Earlier this week, Shell Oil Company President, Marvin Odum, was hosted by Climate One at the Commonwealth Club in San Francisco in an on-stage interview to discuss the subject of “Water Food and Energy.” The question at hand was how can innovation, technology and policy work together toward a clean and prosperous economy? In fact though, the discussion mainly focused on Shell’s position on climate change, what impact they they can have on reducing emissions, and how this all fits in with their core business – extracting fossil fuels. To be sure, little time was spent discussing water or food.
Still, the event offered insight into how one of the world’s largest energy companies grapples with the thorny issues of climate change and its own operations in the Canadian tar sands and the Arctic region as well as controversial extraction practices such as hydraulic fracturing.
Here’s a summary of Shell’s key positions.
- On climate change: Without equivocation, Odum stated, “climate change is real and humans have an enormous impact.”
- On carbon pricing: Shell supports a price on emissions and favors a cap and trade system as opposed to a carbon tax. The reason being, it’s market based and the cap drives carbon emissions to a desired level.
- On climate policy: In order to get governments to pass laws on carbon pricing, success will require cooperation between business, governments and society. People need to advocate for their legislators to act.
- On actions to mitigate climate change: Shell’s role in addressing climate change is to act in a way that will have the greatest impact – the company believes its role should be driving natural gas extraction up and other fossil fuels down. Shell already produces more natural gas than oil.
- On hydraulic fracturing (fracking): In order to increase natural gas production, Shell engages in fracking and recognizes the controversy of the process – in particular the problem of methane leakage during extraction. (Leakage either negates or reduces the benefit of natural gas’s lower carbon content, due to methane’s more potent greenhouse effect.) Addressing this concern, Odum stated Shell is measuring such “fugitive emissions” from their own operations and will report on it in a couple of months. Shell recycles 99 percent of water used in their fracking process.
- On regulating fracking: Shell believes regulations are required but are best implemented at the state level; to wait for federal level regulations could be a ten or twenty year proposition. Shell proposes a uniform set of recommendations no matter where they seek to undertake the practice.
- On Bio-fuels: These could be part of a suite of solutions in reducing carbon emissions, but won’t be a single solution on their own. Odum doesn’t think bio-fuel production makes sense in the U.S. but it does in places like Brazil (where Shell invests and is a large producer) since they produce them without the use of irrigation and without competing with food crops.
- On Arctic oil drilling. Odum says they’ve drilled in the region before and “we know how to do this,” but acknowledges that the decision to drill again is not to be taken lightly due to the sensitive environment and where the isolated location presents unique concerns. The risks aside, however, Odum indicated from a global energy perspective, the region is too important to ignore, since he says “fossil fuels will be required for quite some time,” and 25 percent of likely remaining reserves are there.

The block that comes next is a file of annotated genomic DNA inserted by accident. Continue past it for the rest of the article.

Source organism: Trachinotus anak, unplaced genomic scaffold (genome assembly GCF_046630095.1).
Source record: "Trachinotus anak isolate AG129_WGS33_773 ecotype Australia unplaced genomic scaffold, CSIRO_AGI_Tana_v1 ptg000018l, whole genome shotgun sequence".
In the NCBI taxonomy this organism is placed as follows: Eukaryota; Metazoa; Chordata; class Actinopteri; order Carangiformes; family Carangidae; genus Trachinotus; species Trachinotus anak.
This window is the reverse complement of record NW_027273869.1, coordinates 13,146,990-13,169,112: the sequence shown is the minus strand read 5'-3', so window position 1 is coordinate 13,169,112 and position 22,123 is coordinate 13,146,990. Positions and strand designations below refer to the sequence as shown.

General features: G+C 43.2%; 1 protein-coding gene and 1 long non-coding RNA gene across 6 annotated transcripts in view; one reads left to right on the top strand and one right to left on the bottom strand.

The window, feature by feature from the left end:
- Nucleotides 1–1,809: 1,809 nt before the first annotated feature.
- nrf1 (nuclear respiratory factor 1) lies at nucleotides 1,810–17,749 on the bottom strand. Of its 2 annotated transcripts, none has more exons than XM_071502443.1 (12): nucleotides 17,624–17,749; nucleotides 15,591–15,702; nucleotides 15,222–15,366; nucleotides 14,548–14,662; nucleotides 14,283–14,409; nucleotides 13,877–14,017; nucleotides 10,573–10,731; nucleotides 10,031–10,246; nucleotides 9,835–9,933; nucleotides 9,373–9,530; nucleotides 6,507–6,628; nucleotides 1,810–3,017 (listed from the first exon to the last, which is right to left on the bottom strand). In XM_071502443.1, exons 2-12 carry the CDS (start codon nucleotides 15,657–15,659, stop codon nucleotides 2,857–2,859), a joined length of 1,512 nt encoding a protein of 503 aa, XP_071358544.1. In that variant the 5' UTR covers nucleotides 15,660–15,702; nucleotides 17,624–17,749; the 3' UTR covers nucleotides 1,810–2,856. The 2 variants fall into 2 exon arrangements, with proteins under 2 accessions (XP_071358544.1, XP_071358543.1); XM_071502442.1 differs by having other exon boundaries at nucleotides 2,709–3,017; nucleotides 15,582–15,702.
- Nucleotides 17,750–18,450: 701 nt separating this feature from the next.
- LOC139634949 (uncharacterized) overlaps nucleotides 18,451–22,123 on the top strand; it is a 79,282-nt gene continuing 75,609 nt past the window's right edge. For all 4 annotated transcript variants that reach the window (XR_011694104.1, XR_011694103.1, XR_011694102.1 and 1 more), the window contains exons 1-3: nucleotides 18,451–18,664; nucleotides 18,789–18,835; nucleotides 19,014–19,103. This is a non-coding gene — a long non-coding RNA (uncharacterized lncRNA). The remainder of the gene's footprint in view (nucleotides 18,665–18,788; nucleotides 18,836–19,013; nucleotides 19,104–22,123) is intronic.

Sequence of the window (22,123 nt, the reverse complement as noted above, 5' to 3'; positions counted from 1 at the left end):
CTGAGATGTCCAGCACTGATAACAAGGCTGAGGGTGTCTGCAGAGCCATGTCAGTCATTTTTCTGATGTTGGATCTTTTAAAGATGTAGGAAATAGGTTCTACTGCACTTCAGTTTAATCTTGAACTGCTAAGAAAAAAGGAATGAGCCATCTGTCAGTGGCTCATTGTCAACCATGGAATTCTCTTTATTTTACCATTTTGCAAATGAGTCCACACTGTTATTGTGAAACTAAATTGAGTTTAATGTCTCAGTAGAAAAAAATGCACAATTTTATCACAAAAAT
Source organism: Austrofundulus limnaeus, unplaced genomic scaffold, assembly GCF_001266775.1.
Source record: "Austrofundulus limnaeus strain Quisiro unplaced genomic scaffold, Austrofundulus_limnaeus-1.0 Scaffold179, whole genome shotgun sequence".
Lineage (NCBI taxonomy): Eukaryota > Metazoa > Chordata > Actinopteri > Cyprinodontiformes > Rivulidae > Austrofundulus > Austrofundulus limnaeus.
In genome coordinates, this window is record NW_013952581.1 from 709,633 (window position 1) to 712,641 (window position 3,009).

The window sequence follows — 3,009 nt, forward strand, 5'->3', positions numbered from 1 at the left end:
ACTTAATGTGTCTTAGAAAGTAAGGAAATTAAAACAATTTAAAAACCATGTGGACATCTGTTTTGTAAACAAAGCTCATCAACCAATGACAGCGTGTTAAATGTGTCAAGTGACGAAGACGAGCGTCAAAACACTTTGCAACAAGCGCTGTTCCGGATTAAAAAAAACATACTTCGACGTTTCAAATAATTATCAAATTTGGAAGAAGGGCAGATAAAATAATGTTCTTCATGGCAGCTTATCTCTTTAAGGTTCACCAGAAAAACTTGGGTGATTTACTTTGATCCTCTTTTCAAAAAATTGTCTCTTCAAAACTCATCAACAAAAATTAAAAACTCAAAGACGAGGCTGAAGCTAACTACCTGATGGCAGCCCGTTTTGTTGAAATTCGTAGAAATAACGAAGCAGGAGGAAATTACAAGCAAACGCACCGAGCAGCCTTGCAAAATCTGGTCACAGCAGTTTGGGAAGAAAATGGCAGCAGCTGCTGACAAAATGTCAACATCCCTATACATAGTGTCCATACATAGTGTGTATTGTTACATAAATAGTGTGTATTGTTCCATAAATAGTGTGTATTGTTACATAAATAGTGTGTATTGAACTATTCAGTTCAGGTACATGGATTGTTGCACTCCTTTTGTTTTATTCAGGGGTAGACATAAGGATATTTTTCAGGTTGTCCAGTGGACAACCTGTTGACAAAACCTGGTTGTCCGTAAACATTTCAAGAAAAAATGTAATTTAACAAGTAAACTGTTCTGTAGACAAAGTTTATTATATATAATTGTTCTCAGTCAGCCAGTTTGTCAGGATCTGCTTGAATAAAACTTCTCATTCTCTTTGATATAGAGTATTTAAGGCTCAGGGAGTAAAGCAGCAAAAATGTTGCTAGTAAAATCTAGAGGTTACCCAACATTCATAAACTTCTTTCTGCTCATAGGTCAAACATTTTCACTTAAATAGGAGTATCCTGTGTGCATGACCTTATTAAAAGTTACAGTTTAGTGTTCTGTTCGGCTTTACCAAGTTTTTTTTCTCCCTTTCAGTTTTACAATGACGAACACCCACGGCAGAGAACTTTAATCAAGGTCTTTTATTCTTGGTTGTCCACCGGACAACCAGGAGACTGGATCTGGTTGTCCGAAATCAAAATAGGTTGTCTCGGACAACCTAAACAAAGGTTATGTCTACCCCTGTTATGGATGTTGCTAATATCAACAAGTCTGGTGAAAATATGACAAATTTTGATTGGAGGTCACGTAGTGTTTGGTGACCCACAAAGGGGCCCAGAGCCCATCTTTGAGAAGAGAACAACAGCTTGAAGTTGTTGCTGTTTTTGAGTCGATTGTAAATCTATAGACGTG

- On Canadian tar sands. Shell is a major entity in developing these, having a production capacity of around 250 thousand barrels per day. Though dirtier than regular crude, Odum implied the public overestimates how much dirtier tar sands oil is, stating it’s not twice as bad, but about 6 – 7 percent more carbon intensive (though Shell’s website says 5 – 15 percent).
- On carbon capture: Shell has the technology to capture and store carbon and has a billion dollar investment in a carbon capture and sequestration (CCS) project in Canadian tar sands, “where there is no ROI.” (According to Shell’s website, it appears this will be in place 2015). Odum told the audience CCS costs $100/tonne today. Interestingly, Shell uses an internal price of $40/tonne of carbon in order to evaluate the impact of carbon on their projects. The distance between these numbers might suggest CCS is not economically appealing.
- On other Renewables: These were of only brief focus during the discussion with solar and wind only being mentioned as research areas.
In summary, Shell’s position is pretty clear in the near term. Odum indicated that a company such as theirs has to operate on the basis of where the technical skills are and drive the objective of CO2 reduction in a way that has the most impact according to those technical capabilities. For Shell, right now they believe to achieve real carbon reductions over several decades, their best contribution is to increase the balance of natural gas over other fossil fuels.
This is probably true from a purely carbon emissions point of view – that is, providing methane leakage is mitigated from the wells. But of course, it is controversial in other ways, with aquifer contamination and seismic concerns still very much unresolved. Furthermore, although natural gas as a fuel is cleaner, it isn’t a renewable and is certainly isn’t carbon neutral. And importantly, now that natural gas is so plentiful and relatively cheap, you can get a carbon reduction (good) but without fundamentally moving away from fossil fuels. Clearly, Shell will remain at its core fossil fuel business – and undeniably, the world still demands its product .
Image by Lee Jordan